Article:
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POPsicle Cultura Waves in the U.S. {La Paleta de Fruta}

American pop culture is often succumbed to clichés and oft-time behind the times. I find that to be the case in so many facets of our daily developments and news. If it’s not “new” fashion trends (a friend mentioned learning of Eugenia Kim—a fabulous NY hat designer—and one I’ve known about for 10 years), it’s art or food. Yes, even food.

Let’s talk about food for the sake of this food blog and column. Food becomes popular in stages. Certain things celebrate 15 minutes of fame, no matter where it is originated; but of course, there are classics and timeless dishes and techniques that transcend the globe. There ingredients, plates, and the simplest culturally associated foods that need not be introduced any time or place.

The taco is one of them; a real pizza pie is another and coq au vin is a great example of that type internationally accepted, or at least, known dish.

It’d be nice if that were the case for most of what we eat, but that would hardly make our culinary findings exciting and adventurous. Case in point for today is the paleta, or fruit ice popsicle. An icy, if you will.

I recently found a “What’s In” insert in an American fashion magazine where the paleta was lauded as the new Mexican gourmet fruit bar to indulge in this summer. Hardly gourmet, let me put you on to something if you don’t already know: This is old news to us Latinas, especially if you grew up in a traditional Latin home! (How many of you had paletas right after jumping sprinklers or playing jacks?)

I grew up eating paletas since my childhood days in Miami, soon after we left Cuba. Mamey, a bland-but-delicious treat when injected with sugar, is a native Mexican fruit, and was one of my absolute favorite flavored bars during hot summer days. Ever since the unfortunate disappearance of the mamey flavor, I became obsessed with the coconut one, which has real chunks of coco and is made with milk or coconut water and ice, then frozen.

Since living in D.C. and Atlanta, I can’t find the real deal, unless I trek to a farmer’s market or a bodega. When I do find them, what a treat! I recently found a pack of 12, with an assortment of flavors like coconut, strawberry, tamarindo (something I’ll have to talk to you about later), limón and mango. Can you say “¡sue rico!?” It was the sweetest nostalgic moment I’ve had in a long time—and at $6, you can’t beat it!

Although I’m excited to see paletas making their way into mainstream American foodie culture, and even see the masses introduced to what most Latinos know so well, it’s no surprise it’s becoming a favorite. The paleta is the perfect go-to treat to refresh yourself. Pick up a few and share with your non-Latino friends—they’ll love it!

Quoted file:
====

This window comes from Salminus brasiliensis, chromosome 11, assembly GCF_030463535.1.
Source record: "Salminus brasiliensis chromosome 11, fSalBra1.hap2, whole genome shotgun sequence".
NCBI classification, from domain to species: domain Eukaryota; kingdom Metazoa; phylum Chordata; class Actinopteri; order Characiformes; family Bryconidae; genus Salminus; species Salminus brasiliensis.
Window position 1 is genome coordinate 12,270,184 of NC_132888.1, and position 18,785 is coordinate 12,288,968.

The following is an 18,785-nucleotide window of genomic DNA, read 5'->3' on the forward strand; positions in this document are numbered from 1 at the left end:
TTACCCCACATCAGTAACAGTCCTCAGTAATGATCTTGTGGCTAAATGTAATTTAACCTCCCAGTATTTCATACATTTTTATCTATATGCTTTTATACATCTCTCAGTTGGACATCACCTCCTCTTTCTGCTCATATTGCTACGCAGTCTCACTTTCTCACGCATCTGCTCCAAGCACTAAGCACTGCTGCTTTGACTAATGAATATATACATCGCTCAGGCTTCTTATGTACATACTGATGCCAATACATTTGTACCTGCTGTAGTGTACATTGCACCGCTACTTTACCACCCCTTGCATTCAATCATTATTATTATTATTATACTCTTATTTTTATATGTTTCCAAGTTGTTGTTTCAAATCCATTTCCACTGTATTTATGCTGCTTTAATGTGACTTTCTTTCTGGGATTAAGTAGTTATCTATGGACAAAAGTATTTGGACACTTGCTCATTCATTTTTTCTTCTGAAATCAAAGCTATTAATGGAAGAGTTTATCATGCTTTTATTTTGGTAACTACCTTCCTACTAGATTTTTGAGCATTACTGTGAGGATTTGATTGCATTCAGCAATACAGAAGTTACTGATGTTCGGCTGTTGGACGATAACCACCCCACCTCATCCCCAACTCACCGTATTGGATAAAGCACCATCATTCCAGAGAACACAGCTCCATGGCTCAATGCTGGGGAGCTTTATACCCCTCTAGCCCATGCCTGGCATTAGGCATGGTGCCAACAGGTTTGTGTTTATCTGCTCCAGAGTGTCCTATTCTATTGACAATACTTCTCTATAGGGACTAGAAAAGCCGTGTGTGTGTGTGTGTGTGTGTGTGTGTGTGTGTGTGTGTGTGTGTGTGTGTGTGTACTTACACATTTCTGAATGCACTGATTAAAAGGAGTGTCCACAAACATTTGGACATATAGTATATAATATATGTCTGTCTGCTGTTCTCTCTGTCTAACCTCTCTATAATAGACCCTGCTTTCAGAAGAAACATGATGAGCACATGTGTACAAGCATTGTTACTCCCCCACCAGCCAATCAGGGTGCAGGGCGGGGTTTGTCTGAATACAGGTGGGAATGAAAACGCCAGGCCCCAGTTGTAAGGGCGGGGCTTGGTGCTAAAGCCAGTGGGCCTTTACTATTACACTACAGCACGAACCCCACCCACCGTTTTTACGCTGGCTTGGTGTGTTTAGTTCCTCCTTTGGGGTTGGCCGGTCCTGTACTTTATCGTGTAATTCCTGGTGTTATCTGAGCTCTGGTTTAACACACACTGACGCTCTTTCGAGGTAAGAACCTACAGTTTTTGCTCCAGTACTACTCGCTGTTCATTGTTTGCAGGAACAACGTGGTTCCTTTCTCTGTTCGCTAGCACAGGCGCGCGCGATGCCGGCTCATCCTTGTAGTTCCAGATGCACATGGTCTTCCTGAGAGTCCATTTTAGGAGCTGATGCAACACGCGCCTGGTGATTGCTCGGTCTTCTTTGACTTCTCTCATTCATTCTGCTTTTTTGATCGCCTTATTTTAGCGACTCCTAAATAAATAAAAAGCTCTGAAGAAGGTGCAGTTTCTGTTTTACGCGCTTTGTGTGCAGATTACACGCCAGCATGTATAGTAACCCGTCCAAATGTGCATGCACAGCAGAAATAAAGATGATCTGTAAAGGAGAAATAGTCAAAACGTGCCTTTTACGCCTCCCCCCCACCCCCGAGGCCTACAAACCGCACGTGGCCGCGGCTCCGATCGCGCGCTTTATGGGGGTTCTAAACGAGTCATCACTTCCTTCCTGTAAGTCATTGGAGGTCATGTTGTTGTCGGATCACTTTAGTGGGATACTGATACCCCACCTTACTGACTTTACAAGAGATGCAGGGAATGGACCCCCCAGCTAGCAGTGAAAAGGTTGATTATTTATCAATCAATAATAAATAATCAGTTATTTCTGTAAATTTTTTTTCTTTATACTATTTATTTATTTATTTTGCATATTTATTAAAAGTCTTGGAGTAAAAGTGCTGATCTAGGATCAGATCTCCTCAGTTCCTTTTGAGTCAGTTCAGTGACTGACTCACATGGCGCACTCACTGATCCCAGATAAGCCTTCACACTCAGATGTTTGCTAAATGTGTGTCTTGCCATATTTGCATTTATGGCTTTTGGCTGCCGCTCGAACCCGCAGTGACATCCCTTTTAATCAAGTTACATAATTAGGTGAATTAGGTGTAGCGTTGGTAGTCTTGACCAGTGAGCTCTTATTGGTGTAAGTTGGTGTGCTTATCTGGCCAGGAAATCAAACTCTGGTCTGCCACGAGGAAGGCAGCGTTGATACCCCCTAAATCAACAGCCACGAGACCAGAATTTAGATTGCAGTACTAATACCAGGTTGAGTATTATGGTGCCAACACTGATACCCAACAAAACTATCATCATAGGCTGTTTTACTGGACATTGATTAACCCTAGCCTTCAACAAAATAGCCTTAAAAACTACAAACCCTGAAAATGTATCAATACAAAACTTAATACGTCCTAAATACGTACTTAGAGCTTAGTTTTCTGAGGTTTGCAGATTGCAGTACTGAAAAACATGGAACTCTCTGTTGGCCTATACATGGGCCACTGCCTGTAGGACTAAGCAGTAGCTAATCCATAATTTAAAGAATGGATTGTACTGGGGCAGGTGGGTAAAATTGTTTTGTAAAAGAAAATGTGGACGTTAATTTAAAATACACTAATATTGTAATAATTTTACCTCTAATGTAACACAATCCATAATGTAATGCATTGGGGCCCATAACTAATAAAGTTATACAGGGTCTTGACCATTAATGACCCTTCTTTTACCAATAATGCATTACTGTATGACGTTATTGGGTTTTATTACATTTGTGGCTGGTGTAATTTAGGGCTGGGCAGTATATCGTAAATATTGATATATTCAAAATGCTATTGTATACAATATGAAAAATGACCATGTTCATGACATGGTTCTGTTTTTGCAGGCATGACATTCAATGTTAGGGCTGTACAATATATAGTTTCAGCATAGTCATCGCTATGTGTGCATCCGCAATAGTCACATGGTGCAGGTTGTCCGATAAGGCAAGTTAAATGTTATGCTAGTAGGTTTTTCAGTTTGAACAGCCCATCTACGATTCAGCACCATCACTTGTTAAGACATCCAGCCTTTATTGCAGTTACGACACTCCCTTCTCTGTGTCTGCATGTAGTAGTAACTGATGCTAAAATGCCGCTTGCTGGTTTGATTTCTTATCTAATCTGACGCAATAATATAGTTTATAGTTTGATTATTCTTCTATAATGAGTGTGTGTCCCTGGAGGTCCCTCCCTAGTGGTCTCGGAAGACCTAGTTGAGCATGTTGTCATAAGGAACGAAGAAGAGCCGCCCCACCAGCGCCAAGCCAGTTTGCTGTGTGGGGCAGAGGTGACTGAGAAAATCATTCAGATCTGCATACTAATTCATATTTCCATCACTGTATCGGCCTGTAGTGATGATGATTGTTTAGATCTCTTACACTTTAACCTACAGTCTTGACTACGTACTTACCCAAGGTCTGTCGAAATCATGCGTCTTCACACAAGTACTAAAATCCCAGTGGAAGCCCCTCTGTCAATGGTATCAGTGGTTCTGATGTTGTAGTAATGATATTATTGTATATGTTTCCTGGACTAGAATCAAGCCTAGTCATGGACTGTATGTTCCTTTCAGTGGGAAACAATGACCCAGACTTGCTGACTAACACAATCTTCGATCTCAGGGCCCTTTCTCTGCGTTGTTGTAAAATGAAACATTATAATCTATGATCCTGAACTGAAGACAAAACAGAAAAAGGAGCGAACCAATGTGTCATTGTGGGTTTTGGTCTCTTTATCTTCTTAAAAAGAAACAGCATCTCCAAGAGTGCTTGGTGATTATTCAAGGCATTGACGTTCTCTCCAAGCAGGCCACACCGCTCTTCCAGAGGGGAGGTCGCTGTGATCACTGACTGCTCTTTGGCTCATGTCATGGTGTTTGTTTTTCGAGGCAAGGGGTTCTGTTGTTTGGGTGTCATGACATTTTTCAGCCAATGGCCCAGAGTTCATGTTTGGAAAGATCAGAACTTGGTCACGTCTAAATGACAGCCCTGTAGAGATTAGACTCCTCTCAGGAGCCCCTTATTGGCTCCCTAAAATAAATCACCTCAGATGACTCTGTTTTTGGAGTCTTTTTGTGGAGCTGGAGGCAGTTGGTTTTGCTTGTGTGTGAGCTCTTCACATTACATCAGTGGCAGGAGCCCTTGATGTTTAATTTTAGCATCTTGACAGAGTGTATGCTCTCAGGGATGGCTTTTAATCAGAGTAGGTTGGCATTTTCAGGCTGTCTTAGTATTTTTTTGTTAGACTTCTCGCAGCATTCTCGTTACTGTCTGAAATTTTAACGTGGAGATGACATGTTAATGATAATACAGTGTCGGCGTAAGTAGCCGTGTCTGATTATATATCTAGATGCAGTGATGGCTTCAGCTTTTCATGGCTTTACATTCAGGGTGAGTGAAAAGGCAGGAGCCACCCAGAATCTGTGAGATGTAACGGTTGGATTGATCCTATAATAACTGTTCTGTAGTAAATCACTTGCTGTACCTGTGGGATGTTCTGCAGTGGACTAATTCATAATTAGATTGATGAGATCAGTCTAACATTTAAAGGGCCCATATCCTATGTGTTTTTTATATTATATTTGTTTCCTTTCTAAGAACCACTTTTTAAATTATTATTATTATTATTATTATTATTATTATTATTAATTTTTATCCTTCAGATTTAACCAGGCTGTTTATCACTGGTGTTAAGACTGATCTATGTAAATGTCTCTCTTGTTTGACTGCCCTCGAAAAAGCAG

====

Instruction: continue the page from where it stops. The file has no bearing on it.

* This post originally appeared in my food column in LATINA. 

Eat well, love unapologetically, pray with true intention, and take care of yourself.

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0 thoughts on “POPsicle Cultura Waves in the U.S. {La Paleta de Fruta}

  1. I met some of the women of Latina at the Gourmet Latino Festival in New York and they said they are excited having you as part of their magazine.
    his post brings back good old summertime fun.

  2. Please tell me that is sugar in the vase. And if it is, where did you get it? Would make a great finish to some custom sugar cookies.

  3. Ahhh, you took me to my childhood’s dog days of summer, when two of life’s delights were playing in the rain shirtless and barefooted … and sucking on a brainfreeze-giving paleta. But, speaking of Mamey, forget la paleta; you’ll have to write a post just on “batido de mamey”. You better believe that what the Devil tempted Eve with was by no means an apple (is that what popular culture says, anyway?) but a yummy mamey. No wait!, come to think of it, it was probably a juicy mango 🙂

  4. Norma: I’m so glad you got to go & meet them. I wanted to go, too, but wasn’t up there. I finally met my editor–great gal.

    Rosa: oh yes indeed!

    AJ: I’ll email you my secret!

    Val: Here it comes! Are you ready?!

    Dullah: Really!! Like these same one? Interesting. I didn’t eat them in Va as much until we’d go to Miami on fam trips. That coco is AMAZIN’.

    David: awww, Havana….wonder what it was like in those days. I can only imagine. But I beat you to the punch! I already did a post on batido de mamey! you should know that’s my fave; well helado de mamey is! look up here on the site!

  5. Jonathan: you better have lots of ICE for your cooler to keep them nice and frozen! They’re sooooooo good.

    Pieces of Arnania: me, too. Had one today! The lime one to be exact

  6. OYE ME HAS LLEVADO A MI NINEZ EN MI PAIS LE LLAMAMO POSICLE . Y HAY DE TODO TIPO DE FRUTA .PERO EL MAS RICO ERA EL DE MAMEY .OH QUE RICO .Y EL DE COCO . BUENO NO PUEDO EMPEZAR A DECIR CUALES ERAN LOS MAS RICOS POR QUE NUNCA ACABARIA GRACIAS BREN POR AYUDARNOS A RECORDAR GRACIAS DE NUEVO.

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